Prime's new slow TV show, Go South.

What happened when I watched all 12 hours of Go South

Over Easter, Prime aired a piece of slow television gold: Go South. Tara Ward watched the whole thing.

It was five and a half hours into an epic 12 hour journey through New Zealand when I saw it: a giant cat, randomly standing on the platform of the Christchurch train station.

Was I delirious? Quite possibly. Was Go South New Zealand’s greatest gift to television? Most definitely.

Writers to the TV Guide – aka the Boomer Bible – went batshit crazy over Go South when it screened earlier this year. It was a show so visually impressive, it made viewers forget to bitch about whatever Coro scheduling stuff up had happened that week. Judy from Dunedin called Go South “amazing”, 90 year old Val said it was “blissful”, while Armchair Traveller from Christchurch reckoned it was “mesmirising”[sic]  and “captivating”.

Does Armchair Traveller also own an adult-sized cat costume? The mystery deepens.

I had to find out for myself. My CV lists my hobbies as ‘television’ and ‘travel’, so I hoped Go South would be a career highlight. I had the choice of watching a three hour or a 12 hour version, but no way was I taking a shortcut. Did Hillary take a gondola to the top of Everest? Did Kate Sheppard forge all those signatures with her left hand? I was committed. I was in this like an adult trapped inside a giant cat suit.

“I’m taking this bloody train to Milford Sound!” I screamed at nobody. I mean, what else was I supposed to do at Easter, enjoy the sunshine? Please. Fresh air is for wankers.  I was here for every tree, every bridge, every second of our breathtakingly beautiful country that Go South could throw at me through the magic of television.

Hamilton, I am in you.

We departed Auckland in the soft dawn light. It was a grim start, because shit, New Zealand, when did we get so blasé about our train track aesthetic? I saw more scrap yards and arse ends of Noel Leeming Megastores in those first 15 minutes than I’ve ever dreamed of. It was bleak as hell and I found myself thinking, are we there yet? We hadn’t even got to Papakura.

But by hour two, I felt my soul lift. We cleared the metropolis and chugged through the mighty Waikato, a magical land filled with blossom trees and rolling green hills, and as the third and fourth hours passed, the meditative power of Go South began to take hold. The only noise was the steady, low hum of the train on the tracks. I felt calm and rested. This must be what it’s like in the womb.

The low winter sun bounced off effluent ponds and overhead wires. My eyes grew heavy and my sight grew dim, but it was just the Raurimu tunnel. We crossed the Rangiteki Viaduct. Bridges are amazing.

I fell asleep somewhere along the Kapiti Coast and woke up on the Interislander, to fun on-screen facts about shipwrecks and whales having loud sex. As we hit the South Island, I discovered my enthusiasm had peaked at the fancy sprinklers at the Palmerston North train station. Hours four and five passed slowly. We were quietly travelling south, possibly through the paddocks where Tellytubbies live, but time and place had become irrelevant.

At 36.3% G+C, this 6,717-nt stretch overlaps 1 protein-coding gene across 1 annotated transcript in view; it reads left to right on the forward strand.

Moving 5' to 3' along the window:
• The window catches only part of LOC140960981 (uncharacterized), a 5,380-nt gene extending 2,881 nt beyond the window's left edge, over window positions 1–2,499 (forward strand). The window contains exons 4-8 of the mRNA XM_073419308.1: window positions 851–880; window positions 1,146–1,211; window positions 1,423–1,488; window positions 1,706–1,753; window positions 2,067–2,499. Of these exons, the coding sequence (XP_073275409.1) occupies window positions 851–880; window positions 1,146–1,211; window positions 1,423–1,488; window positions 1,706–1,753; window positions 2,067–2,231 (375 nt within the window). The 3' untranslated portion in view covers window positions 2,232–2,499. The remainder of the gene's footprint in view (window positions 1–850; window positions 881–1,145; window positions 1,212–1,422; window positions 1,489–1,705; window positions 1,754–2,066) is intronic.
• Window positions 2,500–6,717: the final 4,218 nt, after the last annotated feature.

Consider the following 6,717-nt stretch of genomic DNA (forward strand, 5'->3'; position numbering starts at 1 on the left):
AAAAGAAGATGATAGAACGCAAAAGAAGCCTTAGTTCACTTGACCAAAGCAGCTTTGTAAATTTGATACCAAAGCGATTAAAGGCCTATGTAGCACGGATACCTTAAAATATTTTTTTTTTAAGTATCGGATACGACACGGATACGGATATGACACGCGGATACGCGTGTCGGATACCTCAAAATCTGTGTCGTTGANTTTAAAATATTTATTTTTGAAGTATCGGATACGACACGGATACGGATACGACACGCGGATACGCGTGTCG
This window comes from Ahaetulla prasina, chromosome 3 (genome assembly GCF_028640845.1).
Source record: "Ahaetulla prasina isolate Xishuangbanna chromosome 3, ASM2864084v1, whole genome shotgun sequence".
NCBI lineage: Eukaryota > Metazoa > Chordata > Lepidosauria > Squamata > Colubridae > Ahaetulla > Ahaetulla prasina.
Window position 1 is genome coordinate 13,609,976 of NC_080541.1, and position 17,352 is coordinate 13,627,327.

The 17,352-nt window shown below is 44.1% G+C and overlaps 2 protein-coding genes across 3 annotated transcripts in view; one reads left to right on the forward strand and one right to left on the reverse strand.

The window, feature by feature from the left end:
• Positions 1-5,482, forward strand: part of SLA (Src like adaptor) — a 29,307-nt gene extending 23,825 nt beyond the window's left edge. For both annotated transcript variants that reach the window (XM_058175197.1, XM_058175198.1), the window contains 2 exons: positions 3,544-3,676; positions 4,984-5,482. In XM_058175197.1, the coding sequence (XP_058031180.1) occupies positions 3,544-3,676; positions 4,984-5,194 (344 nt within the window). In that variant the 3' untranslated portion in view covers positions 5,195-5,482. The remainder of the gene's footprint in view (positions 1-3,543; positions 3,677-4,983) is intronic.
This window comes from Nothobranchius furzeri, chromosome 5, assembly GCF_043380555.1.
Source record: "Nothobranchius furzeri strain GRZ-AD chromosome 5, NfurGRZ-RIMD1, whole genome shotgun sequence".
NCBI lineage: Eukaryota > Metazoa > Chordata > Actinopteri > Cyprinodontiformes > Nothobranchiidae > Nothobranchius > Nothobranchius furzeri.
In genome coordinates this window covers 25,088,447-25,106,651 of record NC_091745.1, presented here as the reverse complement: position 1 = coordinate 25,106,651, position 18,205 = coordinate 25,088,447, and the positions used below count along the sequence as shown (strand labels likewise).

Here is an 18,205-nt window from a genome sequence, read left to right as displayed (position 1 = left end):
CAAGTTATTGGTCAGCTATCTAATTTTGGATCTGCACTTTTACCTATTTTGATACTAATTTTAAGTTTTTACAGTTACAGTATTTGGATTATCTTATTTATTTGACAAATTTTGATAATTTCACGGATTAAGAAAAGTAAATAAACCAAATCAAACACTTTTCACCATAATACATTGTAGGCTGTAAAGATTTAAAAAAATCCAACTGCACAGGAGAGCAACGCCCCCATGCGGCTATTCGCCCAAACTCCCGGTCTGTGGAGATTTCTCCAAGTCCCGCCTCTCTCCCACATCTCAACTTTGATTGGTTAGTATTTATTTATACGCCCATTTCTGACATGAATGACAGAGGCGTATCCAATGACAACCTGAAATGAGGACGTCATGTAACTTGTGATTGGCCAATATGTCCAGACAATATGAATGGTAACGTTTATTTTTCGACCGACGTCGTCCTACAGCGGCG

Go South had me hypnotised. The tracks stretched out to eternity as if the journey would ever end. I was The Gambler, on a train bound for nowhere. I was clueless, disoriented, hungry.

Just when I lost faith, there he was.

It was a sign from the TV gods, an Easter egg at literal Easter. Christchurch’s giant cat resurrected me, and as the Alpine Express climbed into the heavens, I found my second wind. While the train stopped at Arthur’s Pass, I was so happy I inhaled an entire chocolate bunny. The hills were alive! I was alive! This was Aotearoa in all its stunning glory, and I got to lie on the couch in a sugar coma and soak it all in.

The sun shone in Greymouth as we ditched the train for a Landrover. Why are we all not living in Greymouth? It looked spectacular. ‘Trees’ was all I wrote in my notes for hour 8, ‘cloud’ for hour 9. It was pretty, but I was losing the plot. I wondered what the cat was doing.

We climbed over Haast and down into Central Otago. I was coming home, even though I’d never left my house. We passed Hawea, Wanaka, Cardrona, the Crown Range. This summer I nearly shat myself driving up to the Crown Range lookout, and all along, I could have just stayed home and watched someone else do it for me. Better living, everyone.

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By the 11th hour, I could taste victory, and by the 12th I wanted to open a bottle of Lindauer and rant to an empty room about “knocking the bastard off”. We arrived at Milford Sound to full sunshine, and my spirits lifted again, exhaustion replaced with ecstasy. I’d just travelled the length and breadth of the country, without putting my pants on. What a time to be alive.

We sailed out to sea to watch the sun set on our dreams, and I wished this journey would never end. I was a (chocolate bunny) shell of the person I was 12 hours earlier, but oh, the things Go South had shown me. The most beautiful effluent ponds, a boat under a waterfall, and best of all, an unexpected giant cat. Go South was the gift that kept of giving, and Armchair Traveller was right all along.  New Zealand, I think I love you.


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